State Theatre (Los Angeles)

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State Theatre
State Theatre (Los Angeles) Auditorium.jpg
Interior of the State Theatre, 2017
Former names Loew's State Theatre
Address 703 S. Broadway
Location Los Angeles, California
Coordinates 34°02′42″N 118°15′13″W / 34.0451189°N 118.2536541°W / 34.0451189; -118.2536541Coordinates: 34°02′42″N 118°15′13″W / 34.0451189°N 118.2536541°W / 34.0451189; -118.2536541
Owner Broadway Theater Group
Type Movie theatre
Capacity 2,450
Opened November 12, 1921 (1921-11-12)
Tenants
Universal Church of the Kingdom of God
Website
statetheatre.la
Architect Weeks & Day
Architectural style(s) Spanish Renaissance
Reference no. 522

The State Theatre, formerly known as Loew's State Theatre, at 703 S. Broadway, is a historic movie theatre which opened in November 1921[1] in the Broadway Theatre District of Downtown Los Angeles.

History[edit]

The State Theatre was designed by Charles Peter Weeks and William Day, of architectural firm Weeks & Day,[2][3] in a Spanish Renaissance style.

The theatre is incorporated into a 12-story Beaux Arts style[3] 1921 office block called the United Building, situated at the intersection of S. Broadway and 7th St. The building extends half a block along 7th St and one-third of a block along Broadway and is one of the city’s largest brick-clad buildings.[3] The theatre originally boasted two marquees[3] with entrances on both Broadway and 7th. The 7th St entrance was closed in 1936.[4]

The theatre's location at the intersection of Downtown Los Angeles’ two busiest retail streets of the early 1920s[5] ensured that the theatre was a consistent money maker.[3] At the time of the State Theatre’s opening the theatre’s projection booth was proclaimed to be the largest in the world[1] and boasted the unique feature of a shower bath, with hot and cold water, for the projectionist.[4] The theatre was originally equipped with a Moller organ[1] which was replaced with a Wurlitzer organ in 1925.[6]

The Gumm Sisters played vaudeville at the theatre in 1929, featuring a lead singer who earned the nickname “Leather Lungs”[7] because of her ability to be heard clearly at the rear of the 125 ft deep auditorium. Vaudeville ended at the State in 1935 and the Gumm Sisters moved to Culver City to appear in experimental Technicolor musicals where “Leather Lungs” changed her name to Judy Garland.

In 1949 the theatre was taken over by United Artists and the name changed from Loew's State to the State Theatre.[8] In 1963 the State was acquired by Metropolitan Theatres and it went on to feature many general release movies dubbed into Spanish. Metropolitan Theatres closed the State in 1997.[9]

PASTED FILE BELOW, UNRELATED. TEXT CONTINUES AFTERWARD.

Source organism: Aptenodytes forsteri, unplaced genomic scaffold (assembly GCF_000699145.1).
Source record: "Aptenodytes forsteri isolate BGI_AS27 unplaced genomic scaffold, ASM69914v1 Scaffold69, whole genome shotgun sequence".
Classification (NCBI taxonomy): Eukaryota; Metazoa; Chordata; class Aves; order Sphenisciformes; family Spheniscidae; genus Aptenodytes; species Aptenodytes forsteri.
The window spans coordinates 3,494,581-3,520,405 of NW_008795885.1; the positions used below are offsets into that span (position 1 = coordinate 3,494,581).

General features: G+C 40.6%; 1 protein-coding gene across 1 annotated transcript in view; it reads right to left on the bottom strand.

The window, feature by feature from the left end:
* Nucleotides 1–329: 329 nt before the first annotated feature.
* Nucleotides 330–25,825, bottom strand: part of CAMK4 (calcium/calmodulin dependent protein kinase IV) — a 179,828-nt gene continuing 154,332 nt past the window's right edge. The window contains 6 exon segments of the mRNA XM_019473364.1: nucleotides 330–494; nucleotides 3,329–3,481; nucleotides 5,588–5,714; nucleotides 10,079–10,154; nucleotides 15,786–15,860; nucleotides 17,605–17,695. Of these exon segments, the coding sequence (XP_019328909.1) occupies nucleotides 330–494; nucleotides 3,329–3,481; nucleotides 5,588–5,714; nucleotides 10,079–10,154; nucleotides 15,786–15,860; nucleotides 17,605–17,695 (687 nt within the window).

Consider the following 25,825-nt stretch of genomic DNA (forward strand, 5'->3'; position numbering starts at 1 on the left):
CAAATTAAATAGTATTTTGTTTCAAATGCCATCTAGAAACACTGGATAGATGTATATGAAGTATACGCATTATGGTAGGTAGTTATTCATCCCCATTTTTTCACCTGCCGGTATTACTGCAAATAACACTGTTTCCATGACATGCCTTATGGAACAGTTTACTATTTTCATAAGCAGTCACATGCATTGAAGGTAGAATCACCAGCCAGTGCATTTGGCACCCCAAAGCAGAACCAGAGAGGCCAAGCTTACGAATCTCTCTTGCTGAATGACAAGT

The auditorium space is virtually square in shape, originally seating 2,450[3] (current capacity 2,387[10]). Directly above the center of the proscenium arch, occupying a small niche, is a seated Billiken figure as a good luck charm. The theatre boasts a vibrant fire/safety curtain, by Armstrong-Powers,[5] depicting a futuristic fantasy city of onion-domed towers surrounded by planets and comet trails.[6]

The State Theatre is currently managed by the Broadway Theatre Group, who also manage the Palace, Los Angeles, and Tower theatres[11] in the Broadway Theatre District.

The theatre was on a long-term lease to the Universal Church of the Kingdom of God, who called it the "Cathedral of Faith", which came to an end in early 2018. As of January 2018 the owners are seeking a new tenant.[12]

Use as a filming location[edit]

Filming for Wild Bill involved re-draping the proscenium arch with swags and soft decorations that remain in place to this day.[6]

References[edit]

  1. ^ a b c "Exhibitors Trade Review". www.archive.org. Retrieved 2017-07-22. 
  2. ^ "Movie Theaters Designed by Weeks and Day – Cinema Treasures". cinematreasures.org. Retrieved 2017-07-22. 
  3. ^ a b c d e f "State Theatre and Building | Los Angeles Conservancy". www.laconservancy.org. Retrieved 2017-07-22. 
  4. ^ a b "The State Theatre - Historic Los Angeles Theatres - Downtown". sites.google.com. Retrieved 2017-07-22. 
  5. ^ a b "State Theatre | Broadway Theatre Group". statetheatre.la. Retrieved 2017-07-22. 
  6. ^ a b c "State Theatre in Los Angeles, CA – Cinema Treasures". cinematreasures.org. Retrieved 2017-07-22. 
  7. ^ Schmidt, Randy L. (2014-09-01). Judy Garland on Judy Garland: Interviews and Encounters. Chicago Review Press. ISBN 9781613749487. 
  8. ^ Counter, B. "Los Angeles Theatres: State Theatre: history". Los Angeles Theatres. Retrieved 2017-11-26. 
  9. ^ "State Theatre, Los Angeles - Historic Theatre Photos". 25 Nov 2017. Retrieved 25 Nov 2017. 
  10. ^ "State Theatre, Los Angeles - Historic Theatre Photos". 23 July 2017. Retrieved 23 July 2017. 
  11. ^ "Los Angeles Theatre | Broadway Theatre Group". www.losangelestheatre.com. Retrieved 2017-07-22. 
  12. ^ "State Theatre". www.lahtf.org. Retrieved 2018-01-19.